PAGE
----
Price transparency will drive GHG reductions.
Fred Wellington is a managing consultant and Michael Scholand is an associate director with Navigant Consulting. This article reflects their views and not necessarily those of the COMPETE Coalition, which commissioned the white paper from which the article was adapted.
Political pressure to deliver comprehensive national greenhouse-gas (GHG) reductions is intensifying under the Obama Administration. These reductions will result from legislation, accelerated action by the Environmental Protection Agency (EPA) or both. While 2008 saw considerable debate on the structure and stringency of national GHG legislation, either Congress or the EPA (through the authority granted to it by the 2007 Supreme Court ruling in Massachusetts v. EPA1) likely will enact comprehensive GHG regulation in 2009 or 2010. The likely legislative outcome will be a market-based approach, with the cornerstone being a cap-and-trade system for CO2 emissions.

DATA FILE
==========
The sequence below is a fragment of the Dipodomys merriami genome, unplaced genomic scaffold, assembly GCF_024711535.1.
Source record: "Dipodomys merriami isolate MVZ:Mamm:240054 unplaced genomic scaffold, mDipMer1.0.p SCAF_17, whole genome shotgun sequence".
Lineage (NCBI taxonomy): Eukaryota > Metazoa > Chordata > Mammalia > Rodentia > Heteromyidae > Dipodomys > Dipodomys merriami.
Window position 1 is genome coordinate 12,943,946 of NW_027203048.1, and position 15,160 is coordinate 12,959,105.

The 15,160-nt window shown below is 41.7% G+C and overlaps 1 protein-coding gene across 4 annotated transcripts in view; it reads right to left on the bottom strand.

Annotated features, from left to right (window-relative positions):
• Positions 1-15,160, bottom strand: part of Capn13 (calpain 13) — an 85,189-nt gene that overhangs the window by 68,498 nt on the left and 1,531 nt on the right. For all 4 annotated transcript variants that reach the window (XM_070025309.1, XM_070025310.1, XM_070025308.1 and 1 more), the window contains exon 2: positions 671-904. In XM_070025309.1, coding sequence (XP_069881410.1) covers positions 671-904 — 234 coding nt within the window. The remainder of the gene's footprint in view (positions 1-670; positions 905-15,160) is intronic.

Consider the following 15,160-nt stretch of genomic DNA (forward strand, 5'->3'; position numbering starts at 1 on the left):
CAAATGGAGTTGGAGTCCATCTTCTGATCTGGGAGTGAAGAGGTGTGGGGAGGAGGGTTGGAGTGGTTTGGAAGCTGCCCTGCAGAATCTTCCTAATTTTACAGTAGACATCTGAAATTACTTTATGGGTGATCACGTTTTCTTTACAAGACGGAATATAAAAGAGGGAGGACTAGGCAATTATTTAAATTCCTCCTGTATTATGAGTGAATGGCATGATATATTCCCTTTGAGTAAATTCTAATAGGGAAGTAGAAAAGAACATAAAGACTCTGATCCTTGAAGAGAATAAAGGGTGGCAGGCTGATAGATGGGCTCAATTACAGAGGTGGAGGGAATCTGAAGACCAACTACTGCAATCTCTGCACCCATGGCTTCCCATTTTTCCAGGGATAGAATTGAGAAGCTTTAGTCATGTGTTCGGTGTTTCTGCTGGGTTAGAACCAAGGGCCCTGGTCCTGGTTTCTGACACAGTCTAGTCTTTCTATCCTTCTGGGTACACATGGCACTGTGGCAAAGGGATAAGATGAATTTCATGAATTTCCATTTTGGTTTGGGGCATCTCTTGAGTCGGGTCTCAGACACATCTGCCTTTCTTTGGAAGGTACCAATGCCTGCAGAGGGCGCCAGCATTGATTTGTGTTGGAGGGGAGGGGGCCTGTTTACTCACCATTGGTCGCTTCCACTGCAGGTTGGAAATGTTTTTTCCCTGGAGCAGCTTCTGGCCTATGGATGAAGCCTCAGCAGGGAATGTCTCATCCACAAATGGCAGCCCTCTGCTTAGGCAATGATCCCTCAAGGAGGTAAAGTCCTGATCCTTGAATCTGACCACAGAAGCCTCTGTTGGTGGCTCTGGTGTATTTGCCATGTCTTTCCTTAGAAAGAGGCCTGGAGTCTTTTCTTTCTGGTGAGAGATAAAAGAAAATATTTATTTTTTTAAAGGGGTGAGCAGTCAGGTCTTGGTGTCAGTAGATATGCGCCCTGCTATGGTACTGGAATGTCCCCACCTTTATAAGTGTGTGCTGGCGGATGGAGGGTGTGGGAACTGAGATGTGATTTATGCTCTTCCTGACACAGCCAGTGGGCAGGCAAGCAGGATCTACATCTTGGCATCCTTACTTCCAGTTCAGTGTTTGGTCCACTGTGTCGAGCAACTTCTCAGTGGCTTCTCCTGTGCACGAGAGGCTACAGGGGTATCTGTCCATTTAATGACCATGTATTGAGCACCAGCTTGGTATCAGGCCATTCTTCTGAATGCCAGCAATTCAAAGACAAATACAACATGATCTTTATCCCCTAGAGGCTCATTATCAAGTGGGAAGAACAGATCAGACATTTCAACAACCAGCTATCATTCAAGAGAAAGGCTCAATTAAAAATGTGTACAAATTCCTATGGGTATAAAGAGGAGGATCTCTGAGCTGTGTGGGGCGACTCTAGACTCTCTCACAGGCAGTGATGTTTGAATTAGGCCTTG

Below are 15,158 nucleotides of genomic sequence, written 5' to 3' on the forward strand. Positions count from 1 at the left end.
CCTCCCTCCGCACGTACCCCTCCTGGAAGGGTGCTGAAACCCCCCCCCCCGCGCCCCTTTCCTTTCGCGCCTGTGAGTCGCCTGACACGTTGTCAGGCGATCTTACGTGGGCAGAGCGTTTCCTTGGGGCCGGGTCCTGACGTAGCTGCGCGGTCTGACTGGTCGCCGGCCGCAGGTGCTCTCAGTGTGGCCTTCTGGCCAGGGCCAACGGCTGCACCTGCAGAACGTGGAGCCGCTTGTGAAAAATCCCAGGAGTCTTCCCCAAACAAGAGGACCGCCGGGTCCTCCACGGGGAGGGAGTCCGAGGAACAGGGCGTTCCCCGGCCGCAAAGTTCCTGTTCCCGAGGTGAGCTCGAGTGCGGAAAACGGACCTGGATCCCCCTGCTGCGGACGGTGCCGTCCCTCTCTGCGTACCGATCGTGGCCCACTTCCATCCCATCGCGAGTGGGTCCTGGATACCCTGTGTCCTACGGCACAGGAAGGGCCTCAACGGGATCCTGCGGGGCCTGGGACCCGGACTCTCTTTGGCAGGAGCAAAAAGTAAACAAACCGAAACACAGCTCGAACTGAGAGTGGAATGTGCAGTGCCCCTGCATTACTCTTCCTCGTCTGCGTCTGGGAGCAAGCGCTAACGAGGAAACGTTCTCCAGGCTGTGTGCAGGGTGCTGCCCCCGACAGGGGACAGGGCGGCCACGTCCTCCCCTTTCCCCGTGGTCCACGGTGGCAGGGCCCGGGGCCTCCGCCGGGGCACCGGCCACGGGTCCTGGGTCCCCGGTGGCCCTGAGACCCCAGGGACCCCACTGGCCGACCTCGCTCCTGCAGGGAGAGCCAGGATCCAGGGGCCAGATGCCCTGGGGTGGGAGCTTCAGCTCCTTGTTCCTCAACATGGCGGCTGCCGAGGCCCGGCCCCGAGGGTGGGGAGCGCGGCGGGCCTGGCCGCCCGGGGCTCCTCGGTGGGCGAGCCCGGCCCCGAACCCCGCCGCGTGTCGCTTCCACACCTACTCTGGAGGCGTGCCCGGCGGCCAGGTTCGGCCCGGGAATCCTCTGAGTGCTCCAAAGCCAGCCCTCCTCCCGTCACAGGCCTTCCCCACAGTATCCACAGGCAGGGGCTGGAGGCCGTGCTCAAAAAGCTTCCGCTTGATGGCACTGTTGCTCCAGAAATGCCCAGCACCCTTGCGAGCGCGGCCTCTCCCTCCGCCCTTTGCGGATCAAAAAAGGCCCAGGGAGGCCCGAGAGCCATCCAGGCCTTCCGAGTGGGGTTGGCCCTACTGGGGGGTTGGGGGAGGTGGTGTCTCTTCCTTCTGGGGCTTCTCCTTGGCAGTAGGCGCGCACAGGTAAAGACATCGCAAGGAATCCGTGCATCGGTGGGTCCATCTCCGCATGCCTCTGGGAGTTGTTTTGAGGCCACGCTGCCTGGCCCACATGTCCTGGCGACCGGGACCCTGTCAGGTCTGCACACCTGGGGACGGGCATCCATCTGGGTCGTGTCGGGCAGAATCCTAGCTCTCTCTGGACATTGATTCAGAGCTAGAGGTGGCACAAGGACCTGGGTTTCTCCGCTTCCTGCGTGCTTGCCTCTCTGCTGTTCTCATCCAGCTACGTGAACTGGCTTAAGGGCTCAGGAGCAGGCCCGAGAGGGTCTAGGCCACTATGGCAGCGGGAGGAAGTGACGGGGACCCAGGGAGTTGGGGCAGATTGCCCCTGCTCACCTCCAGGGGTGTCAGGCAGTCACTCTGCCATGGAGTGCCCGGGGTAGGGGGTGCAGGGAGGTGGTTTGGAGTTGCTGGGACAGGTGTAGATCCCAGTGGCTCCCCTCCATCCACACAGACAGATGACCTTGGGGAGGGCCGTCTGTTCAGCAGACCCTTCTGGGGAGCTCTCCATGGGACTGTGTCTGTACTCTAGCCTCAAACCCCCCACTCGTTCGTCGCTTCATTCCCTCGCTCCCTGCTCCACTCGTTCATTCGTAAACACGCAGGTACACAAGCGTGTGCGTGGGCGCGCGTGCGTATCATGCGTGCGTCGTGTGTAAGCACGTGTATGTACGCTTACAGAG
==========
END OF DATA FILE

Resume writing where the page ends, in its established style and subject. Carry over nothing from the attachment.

President Obama proposes to reduce GHG emissions to roughly 14-percent below 2005 levels by 2020, and to approximately 83-percent below 2005 levels by 2050. The Waxman-Markey American Clean Energy and Security Actof 2009 proposes a similar decarbonization of the U.S. economy by 2050. Together, these proposals provide a clear indication of likely future emission-reduction targets. Both proposals advocate a cap-and-trade structure as the principal policy mechanism—as do most other proposed GHG-reduction measures with similar targets for emission reductions.